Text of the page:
in: Journal of refugee studies, Volume 11, p. 341-453
Examines the geopolitics of refugee studies, increases in refugee flows, the growing unwillingness of states to offer asylum, national efforts at sharing refugees, challenges to the future of refugee protection, and policies of the UN High Commissioner for Refugees (UNHCR); 5 articles,
The founding editor is retiring 14 years after the first plans were made to publish, and after 13 volumes in which over 260 papers have been published. During this time, the world of refugees has changed dramatically and almost beyond recognition. The world is now preoccupied by refugees and their plight. JRS is the first and still the only journal specifically dedicated to this subject, and it has sought to reflect, explore and develop understanding of these changes and their consequences through publication of well-grounded research, field reports, debates, book reviews, and the voices of refugees themselves. Its role has been to promote the development of the field of refugee studies. Reviews the changing picture of refugee movement and identifies themes and content in this multidisciplinary journal. Includes some personal reflections. (Quotes from original text)
"With the recent arrival in Europe of over a million refugees and asylum-seekers, a sense of panic has spread across the continent and beyond. William Maley's illuminating introduction offers a guide to the complex idea of "the refugee" and sets the current crisis within the wider history of human exile, injecting much-needed objectivity and nuance into the debate. Arguing that Western states are now reaping the consequences of policies aimed at blocking safe and "legal" access to asylum, 'What is a refugee?' shows why many proposed solutions to the refugee "problem" will exacerbate tension and risk fueling the growth of extremism among people who have been denied all hope. This lucid book also tells of the families and individuals who have sought refuge, highlighting the suffering, separation and dislocation on their perilous journeys to safety. Only through such stories can we properly begin to understand what it is to be a refugee."--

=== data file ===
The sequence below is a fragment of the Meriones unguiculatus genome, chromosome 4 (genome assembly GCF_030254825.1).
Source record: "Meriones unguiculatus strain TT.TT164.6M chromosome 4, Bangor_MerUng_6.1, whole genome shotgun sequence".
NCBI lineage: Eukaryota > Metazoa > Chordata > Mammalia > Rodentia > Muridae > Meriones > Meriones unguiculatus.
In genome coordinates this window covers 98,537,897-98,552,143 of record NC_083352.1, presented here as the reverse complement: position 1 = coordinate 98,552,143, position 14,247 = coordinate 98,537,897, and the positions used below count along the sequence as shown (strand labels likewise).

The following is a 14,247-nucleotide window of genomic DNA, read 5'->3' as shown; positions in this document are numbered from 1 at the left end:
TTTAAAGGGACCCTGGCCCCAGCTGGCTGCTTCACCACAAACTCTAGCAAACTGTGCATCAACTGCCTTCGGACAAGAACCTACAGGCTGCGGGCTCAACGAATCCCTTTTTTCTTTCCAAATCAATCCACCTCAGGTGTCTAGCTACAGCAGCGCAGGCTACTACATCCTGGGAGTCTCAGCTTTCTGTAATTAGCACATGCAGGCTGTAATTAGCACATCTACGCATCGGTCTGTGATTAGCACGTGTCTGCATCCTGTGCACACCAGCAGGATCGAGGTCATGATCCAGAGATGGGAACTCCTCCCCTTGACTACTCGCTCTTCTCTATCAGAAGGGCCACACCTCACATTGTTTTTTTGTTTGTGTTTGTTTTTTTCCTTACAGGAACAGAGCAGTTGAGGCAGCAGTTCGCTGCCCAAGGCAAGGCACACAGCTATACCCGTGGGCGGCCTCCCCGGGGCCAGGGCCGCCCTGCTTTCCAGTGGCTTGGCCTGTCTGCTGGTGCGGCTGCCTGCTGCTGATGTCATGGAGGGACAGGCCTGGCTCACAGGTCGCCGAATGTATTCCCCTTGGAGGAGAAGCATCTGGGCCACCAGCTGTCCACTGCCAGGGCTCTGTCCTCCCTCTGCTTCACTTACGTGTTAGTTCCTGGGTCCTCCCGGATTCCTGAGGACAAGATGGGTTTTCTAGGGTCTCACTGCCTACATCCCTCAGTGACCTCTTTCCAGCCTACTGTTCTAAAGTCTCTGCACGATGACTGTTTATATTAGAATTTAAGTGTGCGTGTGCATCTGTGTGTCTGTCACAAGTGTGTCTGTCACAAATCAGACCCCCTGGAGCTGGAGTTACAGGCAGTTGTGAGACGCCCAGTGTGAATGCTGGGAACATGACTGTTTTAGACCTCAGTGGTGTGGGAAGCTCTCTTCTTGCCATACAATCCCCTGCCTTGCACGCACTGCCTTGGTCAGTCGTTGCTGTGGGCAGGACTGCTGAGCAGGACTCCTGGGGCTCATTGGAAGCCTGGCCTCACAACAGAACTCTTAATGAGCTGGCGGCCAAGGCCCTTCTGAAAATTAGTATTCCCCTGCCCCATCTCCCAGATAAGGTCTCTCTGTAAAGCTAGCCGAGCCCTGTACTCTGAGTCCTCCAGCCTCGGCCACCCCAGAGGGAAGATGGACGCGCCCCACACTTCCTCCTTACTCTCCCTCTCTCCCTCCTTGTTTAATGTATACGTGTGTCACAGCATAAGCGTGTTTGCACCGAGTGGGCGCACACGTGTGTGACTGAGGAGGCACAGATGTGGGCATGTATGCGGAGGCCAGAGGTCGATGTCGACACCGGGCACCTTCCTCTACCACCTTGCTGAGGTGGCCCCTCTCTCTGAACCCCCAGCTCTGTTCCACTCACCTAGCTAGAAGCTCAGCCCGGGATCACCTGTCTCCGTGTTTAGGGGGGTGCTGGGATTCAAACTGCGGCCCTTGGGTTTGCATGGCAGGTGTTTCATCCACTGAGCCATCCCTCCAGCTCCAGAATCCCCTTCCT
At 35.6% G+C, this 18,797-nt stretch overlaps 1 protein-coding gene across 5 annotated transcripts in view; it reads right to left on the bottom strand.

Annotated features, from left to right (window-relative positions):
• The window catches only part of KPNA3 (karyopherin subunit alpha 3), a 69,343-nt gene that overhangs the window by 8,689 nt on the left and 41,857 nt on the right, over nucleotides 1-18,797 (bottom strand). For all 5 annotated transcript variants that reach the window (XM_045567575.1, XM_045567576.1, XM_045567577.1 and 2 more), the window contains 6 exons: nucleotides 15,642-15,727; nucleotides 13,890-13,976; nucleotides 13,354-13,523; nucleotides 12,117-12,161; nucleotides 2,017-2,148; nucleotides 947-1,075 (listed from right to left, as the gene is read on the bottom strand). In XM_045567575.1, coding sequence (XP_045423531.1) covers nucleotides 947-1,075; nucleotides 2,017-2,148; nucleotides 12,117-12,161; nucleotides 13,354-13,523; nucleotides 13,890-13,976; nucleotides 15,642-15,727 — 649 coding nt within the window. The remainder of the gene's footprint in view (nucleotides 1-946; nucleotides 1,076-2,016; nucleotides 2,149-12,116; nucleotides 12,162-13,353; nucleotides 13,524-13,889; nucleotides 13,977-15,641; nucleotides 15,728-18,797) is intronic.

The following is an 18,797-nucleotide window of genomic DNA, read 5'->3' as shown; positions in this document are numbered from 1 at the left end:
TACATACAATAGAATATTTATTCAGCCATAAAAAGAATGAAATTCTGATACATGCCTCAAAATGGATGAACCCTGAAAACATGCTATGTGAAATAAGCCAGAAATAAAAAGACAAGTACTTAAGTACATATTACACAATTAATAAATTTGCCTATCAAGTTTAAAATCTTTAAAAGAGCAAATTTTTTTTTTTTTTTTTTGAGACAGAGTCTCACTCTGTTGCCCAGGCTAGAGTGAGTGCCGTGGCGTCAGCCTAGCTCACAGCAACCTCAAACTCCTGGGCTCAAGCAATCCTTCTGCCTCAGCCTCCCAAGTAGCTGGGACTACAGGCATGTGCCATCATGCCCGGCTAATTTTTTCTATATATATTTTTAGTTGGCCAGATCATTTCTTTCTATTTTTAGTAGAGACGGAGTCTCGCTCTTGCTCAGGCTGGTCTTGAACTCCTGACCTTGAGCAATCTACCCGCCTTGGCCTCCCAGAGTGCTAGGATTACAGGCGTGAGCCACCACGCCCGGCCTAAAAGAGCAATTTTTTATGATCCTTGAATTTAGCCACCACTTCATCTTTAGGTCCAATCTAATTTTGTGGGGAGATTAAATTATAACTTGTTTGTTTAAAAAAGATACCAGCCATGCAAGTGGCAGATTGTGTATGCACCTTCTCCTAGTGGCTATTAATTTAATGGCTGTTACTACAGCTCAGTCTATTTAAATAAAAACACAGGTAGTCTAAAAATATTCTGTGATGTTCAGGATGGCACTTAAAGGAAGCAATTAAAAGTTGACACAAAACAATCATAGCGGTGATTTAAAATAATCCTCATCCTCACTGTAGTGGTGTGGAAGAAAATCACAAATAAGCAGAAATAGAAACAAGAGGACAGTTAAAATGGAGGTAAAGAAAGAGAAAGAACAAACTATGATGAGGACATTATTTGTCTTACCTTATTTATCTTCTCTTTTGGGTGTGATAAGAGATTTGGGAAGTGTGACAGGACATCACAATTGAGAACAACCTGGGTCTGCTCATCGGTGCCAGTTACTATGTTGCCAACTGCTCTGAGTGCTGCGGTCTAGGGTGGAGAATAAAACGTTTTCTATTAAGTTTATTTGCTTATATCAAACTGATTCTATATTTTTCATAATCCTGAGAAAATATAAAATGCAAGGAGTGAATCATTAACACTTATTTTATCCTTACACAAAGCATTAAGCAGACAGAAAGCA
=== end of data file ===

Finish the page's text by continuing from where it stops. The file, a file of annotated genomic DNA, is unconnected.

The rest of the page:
Almost 20% of all immigrants to the US since 1945 have been refugees. Despite the lack of a nat'l policy, they have been admitted by means of a bewildering array of directives & special laws. The refugees came from widely varying ethnic backgrounds & experiences. They ranged from Latvians to Chinese to Cubans. In spite of their diversity, the refugees shared a common desire to find a land where they could rebuild their interrupted lives. They all faced the task of overcoming the same obstacles to integration in their adopted country. The major hurdles were to learn English, find appropriate employment, & control their bitter-sweet nostalgia for their native land. The refugees came voluntarily & were helped by the voluntary efforts of the major nat'l resettlement agencies & their constituents. In brief, the resettlement of these refugees represents an outstanding example of the willingness of Amer's not only to accept but to assist newcomers regardless of their racial, ethnic, or religious backgrounds. HA.
Explores such issues as inhumane responses of governments to refugees, the current system of determining refugee status, and the right of refugees to asylum; 10 articles. Topics include international refugee law, repatriation, Vietnamese refugees and the UN's Comprehensive Plan of Action, and Hungary as host country for refugees fleeing Eastern Europe.